NATO officials said Monday that they had killed local Haqqani Network commander Sher Mohammad Hakimi in the eastern Afghan province of Logar in an airstrike on Sunday (AP).

In hot water

The Pakistan Army said in a statement on Friday that a military court had convicted five officers of links to the banned extremist group Hizb-ut-Tahrir, and handed them sentences ranging from six months to five years in prison (AP, BBC). Several Pakistani police officers in Sindh Province were suspended this weekend after parading a couple naked in public for purportedly trying to have sex outside of marriage (BBC, ET, Reuters).

A Pakistani border official said Saturday that the northwest border crossing to Afghanistan at Torkham had been reopened, following a two-week closure over security concerns (AP, AFP). But on Monday, militants once again opened fire on a NATO supply truck in the Jamrud area of Khyber Agency, killing the driver and injuring three members of the truck crew (CNN, AFP, Dawn). Also on Monday, a roadside bomb killed five militants in Khyber Agency, including a key militant commander (Dawn). And a bomb planted in a car in the southwestern province of Balochistan exploded in a residential compound on Sunday, killing five people including two women and two children (AP, ET, Dawn, AFP, The News).

U.S. and Pakistani officials are reportedly considering launching joint counterterrorism operations in Afghanistan and Pakistan targeting the Haqqani Network, which has launched several attacks on U.S. soldiers in Afghanistan, and which U.S. officials believe receives support from elements of the Pakistani security establishment (WSJ). However, officials say the plans — discussed last week during talks between Pakistan’s new spy chief Lt. Gen Zaheerul Islam and top officials at the CIA, State Department, and Pentagon – are only promising at best.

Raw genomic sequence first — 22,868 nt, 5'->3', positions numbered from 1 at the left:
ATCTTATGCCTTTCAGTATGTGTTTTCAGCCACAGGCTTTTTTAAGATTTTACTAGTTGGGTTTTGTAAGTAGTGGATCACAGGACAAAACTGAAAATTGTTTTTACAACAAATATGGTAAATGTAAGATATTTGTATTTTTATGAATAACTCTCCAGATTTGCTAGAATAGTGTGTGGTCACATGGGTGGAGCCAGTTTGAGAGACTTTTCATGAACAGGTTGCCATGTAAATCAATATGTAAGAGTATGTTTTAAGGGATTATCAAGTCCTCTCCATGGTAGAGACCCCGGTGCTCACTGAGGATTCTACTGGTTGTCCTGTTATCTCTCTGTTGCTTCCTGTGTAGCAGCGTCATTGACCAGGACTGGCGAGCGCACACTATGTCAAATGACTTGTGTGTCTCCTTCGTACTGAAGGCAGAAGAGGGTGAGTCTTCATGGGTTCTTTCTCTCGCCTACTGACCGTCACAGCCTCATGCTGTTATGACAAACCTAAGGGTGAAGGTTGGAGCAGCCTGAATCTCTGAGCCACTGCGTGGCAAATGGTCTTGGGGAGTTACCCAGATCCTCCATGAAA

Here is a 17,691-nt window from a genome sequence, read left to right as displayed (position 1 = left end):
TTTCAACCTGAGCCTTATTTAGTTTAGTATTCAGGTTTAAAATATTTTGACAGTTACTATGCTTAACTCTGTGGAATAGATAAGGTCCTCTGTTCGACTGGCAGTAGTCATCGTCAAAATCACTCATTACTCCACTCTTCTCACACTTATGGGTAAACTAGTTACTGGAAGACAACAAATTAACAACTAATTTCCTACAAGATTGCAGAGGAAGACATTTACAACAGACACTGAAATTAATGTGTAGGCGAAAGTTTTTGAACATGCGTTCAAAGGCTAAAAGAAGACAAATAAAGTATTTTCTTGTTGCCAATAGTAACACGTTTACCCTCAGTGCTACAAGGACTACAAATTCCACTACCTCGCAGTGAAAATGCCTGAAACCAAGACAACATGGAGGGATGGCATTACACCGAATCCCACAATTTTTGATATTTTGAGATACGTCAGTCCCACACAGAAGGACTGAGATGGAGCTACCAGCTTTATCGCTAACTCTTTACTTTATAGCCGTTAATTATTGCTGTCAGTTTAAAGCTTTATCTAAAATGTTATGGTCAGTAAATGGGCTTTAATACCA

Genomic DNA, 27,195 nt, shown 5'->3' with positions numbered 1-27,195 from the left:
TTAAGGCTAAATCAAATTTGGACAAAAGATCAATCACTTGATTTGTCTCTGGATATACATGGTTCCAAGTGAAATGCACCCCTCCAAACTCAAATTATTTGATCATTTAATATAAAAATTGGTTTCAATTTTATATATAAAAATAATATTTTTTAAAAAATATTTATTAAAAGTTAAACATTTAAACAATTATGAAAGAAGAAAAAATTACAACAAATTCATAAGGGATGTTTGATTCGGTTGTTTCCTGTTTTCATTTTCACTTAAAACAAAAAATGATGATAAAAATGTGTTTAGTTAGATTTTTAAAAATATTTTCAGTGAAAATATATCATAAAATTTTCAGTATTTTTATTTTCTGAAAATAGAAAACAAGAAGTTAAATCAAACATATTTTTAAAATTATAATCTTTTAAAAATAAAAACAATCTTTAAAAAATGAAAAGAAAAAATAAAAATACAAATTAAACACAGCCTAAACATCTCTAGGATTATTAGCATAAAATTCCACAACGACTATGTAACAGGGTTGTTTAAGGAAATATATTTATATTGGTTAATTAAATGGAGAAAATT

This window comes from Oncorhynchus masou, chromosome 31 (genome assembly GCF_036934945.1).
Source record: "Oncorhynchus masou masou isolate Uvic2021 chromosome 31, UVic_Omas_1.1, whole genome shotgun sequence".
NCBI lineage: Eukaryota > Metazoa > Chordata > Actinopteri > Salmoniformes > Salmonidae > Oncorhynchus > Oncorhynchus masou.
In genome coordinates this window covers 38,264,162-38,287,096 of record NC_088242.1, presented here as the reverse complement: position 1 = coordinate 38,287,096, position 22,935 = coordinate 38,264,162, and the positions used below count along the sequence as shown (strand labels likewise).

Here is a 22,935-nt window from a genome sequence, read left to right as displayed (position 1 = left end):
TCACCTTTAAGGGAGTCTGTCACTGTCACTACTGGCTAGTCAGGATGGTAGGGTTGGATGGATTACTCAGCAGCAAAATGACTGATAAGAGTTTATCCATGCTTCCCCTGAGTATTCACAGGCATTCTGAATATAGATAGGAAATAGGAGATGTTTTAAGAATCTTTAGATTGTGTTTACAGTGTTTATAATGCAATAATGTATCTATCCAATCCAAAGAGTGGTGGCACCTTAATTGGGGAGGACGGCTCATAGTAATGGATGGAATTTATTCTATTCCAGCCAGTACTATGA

In an interview this weekend, Pakistan’s interior minister Rehman Malik accused elements of the Afghan government of supporting a senior Pakistani Taliban leader known as Fazlullah, who Pakistani officials say has been organizing raids on Pakistani security forces from his sanctuary in Afghanistan (Reuters). The al-Qaeda-linked Islamic Movement of Uzbekistan (IMU) announced on its website on Saturday that its leader Uthman Adil was killed in a U.S. drone strike on a militants hideout near Miram Shah, North Waziristan (NYT, The News).

Pakistan’s pseudoscience

Pakistani engineer Agha Waqar Khan first made headlines in Pakistan last month when he claimed to have broken some of the most rigid rules of physics and invented a car that could run on water (NYT). Though his "invention" has since been discredited, his celebrity status exemplified what some scientists in Pakistan deplore as the country’s "flood of academic garbage," presented as credible, and believed by the public, media, and government officials alike.

— Jennifer Rowland

Jennifer Rowland is a research associate in the National Security Studies Program at the New America Foundation.